STOCKHOLM, May 16 (Reuters) - Sweden’s Saab faces a possible rejection by Swiss voters this weekend of a $2.8 billion purchase of its Gripen but while a setback in terms of revenues, the deal will have assured the future for the fighter jet regardless of the outcome.
The deal is equal in value to roughly four fifths of turnover last year for Saab and a ‘no’-vote could inject some uncertainty concerning the timing of a purchase of the latest generation of the fighter by Sweden.
All the same, inking the Swiss 2011 deal that may now be over-ruled in a referendum has already given the new version of the fighter a lease of life that was necessary for it to eke out a surprise win of a larger tender to supply planes to Brazil.
“Even if there is a loss in the referendum, Saab won the tender in an advanced Western European country and that was important,” Jan Joel Andersson, Senior Research Fellow at the Swedish Institute of International Affairs said.
An opinion poll carried out two weeks ago showed 51 percent of Swiss voters opposed to the deal, worth 2.5 billion Swiss francs for Saab, while 44 percent backed it. The remaining 5 percent were undecided.
Supporters of a modernisation of the Swiss air force argue the country needs to protect its neutrality and say the deal will provide Swiss businesses with around 2.5 billion francs in off-set deals. But it is controversial because a deal requires cost cuts in other areas, such as education, opponents stress.
Saab’s win of the Swiss tender paved the way for Sweden to commit to continued development of the figher and in turn made it easier for Saab to win in Brazil, Andersson said.
Sweden needed a partner in order to share development costs and Switzerland was highlighted as such in the Swedish parliament decision to buy 60 of the next generation Gripen jets. Since then, a house majority in Sweden has agreed to hike the number to 70 jets.
But after landing the Brazilian tender for 36 jets late last year, beating larger rivals Dassault Aviation of France and U.S. Boeing, Sweden now looks to gain the strategic partner it needs in Brazil.
Saab Chief Executive Officer Hakan Buskhe said earlier this year the ambition was to finalise the Brazilian deal this year.
“As long as the deal in Brazil crosses the finish line, I do not think Switzerland plays a major role,” said Gunnar Hult, professor at the Sweden’s National Defence College.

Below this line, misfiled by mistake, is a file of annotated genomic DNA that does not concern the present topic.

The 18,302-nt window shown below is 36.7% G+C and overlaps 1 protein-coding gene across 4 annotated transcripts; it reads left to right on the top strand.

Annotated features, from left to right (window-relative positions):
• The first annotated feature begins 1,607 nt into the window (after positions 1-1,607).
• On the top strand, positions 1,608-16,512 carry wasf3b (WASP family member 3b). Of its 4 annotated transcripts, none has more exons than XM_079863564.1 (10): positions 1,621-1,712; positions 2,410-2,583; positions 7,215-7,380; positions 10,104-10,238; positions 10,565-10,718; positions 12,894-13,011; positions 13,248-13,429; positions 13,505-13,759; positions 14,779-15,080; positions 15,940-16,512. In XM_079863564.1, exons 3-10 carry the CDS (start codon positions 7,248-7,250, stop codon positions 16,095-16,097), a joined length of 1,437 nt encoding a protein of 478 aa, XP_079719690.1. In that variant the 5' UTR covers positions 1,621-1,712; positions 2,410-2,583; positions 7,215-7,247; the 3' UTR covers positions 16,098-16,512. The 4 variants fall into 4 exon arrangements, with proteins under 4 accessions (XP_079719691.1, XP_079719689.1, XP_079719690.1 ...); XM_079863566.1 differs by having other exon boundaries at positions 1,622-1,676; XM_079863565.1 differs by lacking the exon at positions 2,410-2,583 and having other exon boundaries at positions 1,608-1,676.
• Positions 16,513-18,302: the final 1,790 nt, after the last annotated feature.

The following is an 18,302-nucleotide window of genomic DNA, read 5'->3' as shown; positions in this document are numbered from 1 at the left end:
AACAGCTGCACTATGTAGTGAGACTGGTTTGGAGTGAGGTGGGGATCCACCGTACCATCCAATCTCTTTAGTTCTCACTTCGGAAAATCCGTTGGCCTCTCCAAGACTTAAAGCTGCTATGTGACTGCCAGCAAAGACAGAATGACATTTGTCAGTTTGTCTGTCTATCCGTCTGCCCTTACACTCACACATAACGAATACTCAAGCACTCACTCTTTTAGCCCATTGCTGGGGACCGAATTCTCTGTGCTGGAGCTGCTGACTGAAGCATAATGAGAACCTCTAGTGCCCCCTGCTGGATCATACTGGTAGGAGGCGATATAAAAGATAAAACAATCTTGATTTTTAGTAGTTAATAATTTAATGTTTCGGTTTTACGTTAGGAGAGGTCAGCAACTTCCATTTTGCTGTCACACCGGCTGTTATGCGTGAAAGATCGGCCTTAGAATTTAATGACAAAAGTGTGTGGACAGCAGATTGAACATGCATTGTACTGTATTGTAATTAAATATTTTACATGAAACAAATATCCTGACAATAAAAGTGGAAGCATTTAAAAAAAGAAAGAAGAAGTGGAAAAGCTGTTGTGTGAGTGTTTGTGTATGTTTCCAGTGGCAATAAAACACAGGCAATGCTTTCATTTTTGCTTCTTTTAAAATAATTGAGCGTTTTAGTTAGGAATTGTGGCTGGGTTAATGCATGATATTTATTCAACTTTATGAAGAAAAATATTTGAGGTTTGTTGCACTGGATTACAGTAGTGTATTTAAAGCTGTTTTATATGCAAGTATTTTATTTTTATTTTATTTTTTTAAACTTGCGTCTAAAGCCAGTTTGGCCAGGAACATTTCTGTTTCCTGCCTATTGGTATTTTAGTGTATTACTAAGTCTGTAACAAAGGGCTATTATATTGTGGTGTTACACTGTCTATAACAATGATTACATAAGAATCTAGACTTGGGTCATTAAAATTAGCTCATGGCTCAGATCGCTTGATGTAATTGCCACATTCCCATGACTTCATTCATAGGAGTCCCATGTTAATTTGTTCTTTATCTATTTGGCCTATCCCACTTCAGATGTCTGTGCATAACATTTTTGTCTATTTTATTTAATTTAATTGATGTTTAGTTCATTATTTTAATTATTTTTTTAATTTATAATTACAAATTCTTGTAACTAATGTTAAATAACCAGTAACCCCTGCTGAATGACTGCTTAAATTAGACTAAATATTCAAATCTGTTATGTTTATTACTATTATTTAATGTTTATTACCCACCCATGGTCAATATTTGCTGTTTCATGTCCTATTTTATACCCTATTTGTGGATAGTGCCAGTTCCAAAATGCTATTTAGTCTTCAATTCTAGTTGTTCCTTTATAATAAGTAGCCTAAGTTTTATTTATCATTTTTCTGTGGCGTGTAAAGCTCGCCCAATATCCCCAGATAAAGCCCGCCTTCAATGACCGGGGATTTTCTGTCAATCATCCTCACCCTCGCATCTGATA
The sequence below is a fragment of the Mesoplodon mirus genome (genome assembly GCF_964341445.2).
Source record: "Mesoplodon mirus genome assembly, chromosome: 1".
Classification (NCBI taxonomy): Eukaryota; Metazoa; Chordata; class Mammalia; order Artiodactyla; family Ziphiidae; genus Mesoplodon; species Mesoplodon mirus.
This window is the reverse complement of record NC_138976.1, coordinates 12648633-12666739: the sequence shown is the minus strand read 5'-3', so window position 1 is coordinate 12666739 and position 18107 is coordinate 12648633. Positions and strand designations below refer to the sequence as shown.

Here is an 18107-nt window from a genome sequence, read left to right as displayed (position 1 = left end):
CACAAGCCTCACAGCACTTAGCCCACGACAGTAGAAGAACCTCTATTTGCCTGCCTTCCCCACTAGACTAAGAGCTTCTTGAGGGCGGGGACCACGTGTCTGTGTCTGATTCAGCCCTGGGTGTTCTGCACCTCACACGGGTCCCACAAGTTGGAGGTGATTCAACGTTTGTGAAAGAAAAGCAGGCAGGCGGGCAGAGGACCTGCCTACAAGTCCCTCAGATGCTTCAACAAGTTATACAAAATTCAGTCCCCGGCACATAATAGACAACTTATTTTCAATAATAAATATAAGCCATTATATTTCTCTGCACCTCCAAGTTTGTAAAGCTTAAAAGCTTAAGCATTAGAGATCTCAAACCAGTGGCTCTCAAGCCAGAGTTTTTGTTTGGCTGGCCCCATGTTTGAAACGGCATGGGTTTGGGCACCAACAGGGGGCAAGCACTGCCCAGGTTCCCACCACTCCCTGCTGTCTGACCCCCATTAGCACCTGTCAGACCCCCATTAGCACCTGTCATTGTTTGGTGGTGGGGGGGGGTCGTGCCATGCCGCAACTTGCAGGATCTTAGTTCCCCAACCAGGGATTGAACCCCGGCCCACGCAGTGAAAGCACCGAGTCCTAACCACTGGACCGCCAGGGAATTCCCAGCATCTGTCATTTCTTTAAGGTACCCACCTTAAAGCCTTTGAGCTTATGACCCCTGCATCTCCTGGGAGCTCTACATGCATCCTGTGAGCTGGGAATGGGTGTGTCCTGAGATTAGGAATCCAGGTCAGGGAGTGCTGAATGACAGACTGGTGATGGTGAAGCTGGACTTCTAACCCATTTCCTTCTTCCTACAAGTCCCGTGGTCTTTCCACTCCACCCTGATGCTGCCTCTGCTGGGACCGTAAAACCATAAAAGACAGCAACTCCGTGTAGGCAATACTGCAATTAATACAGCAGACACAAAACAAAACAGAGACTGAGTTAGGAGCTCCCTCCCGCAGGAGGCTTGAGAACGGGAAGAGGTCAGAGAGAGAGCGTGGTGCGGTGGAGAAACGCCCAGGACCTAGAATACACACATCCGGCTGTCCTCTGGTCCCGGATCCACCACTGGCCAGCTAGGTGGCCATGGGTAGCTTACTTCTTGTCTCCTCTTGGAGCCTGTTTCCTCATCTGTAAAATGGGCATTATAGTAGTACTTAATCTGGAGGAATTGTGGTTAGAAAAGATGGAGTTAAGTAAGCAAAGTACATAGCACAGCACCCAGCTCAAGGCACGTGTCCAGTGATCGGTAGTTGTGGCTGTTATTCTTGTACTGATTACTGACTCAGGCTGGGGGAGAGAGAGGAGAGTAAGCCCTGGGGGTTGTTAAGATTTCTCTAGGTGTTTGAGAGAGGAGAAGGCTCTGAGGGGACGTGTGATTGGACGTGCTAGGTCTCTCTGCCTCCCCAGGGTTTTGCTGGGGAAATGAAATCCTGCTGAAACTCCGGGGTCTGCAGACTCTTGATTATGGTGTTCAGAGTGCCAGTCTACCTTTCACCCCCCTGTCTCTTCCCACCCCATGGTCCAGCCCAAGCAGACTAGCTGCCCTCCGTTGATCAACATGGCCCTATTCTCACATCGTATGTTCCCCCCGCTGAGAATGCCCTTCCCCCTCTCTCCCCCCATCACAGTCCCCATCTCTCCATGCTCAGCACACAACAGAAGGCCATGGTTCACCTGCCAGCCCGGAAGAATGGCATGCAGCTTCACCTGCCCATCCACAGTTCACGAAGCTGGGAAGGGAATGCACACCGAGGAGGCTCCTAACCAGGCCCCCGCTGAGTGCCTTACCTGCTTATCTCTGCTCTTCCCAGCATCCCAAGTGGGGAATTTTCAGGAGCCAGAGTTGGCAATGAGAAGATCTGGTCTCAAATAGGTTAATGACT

“If they close the Brazil deal, there will be development of a new Gripen version by Sweden and Brazil.”
The Swiss government decided in November 2011 to back the procurement of the Gripen E as a cheaper alternative to the Eurofighter Typhoon, developed by a consortium of BAE, Finmeccanica and EADS, and Dassault’s Rafale.
The Swiss purchase is a government to government deal where Sweden has ordered 82 Gripens from Saab with an eye to sell on 22 of them to Switzerland.
Swedbank equity analyst Mats Liss said the reaction in the Saab stock was likely to be muted in case of a ‘no’ vote on Sunday. “It (a ‘yes’ vote) has not been priced in to any greater extent,” he said.
While unlikely to scupper the future development of the latest generation Gripen, Switzerland backing out of the deal could still delay Sweden’s 70 plane order as it would likely wait on a final contract being signed in Brazil.
But Sweden has already invested billions of crowns in the project and as such would be unlikely to abandon it, especially as the stand-off between Russia and the West over Ukraine has highlighted geopolitical risks in the region.
“It is possible Sweden would go ahead on its own to develop the new Gripen fighter,” Hult said. “I do not think that was possible before, but now we have a new political situation with Ukraine.” ($1 = 0.8898 Swiss Francs) ($1 = 6.5639 Swedish Crowns) (Additional reporting by Caroline Copley in Zurich; editing by Niklas Pollard and Alistair Scrutton)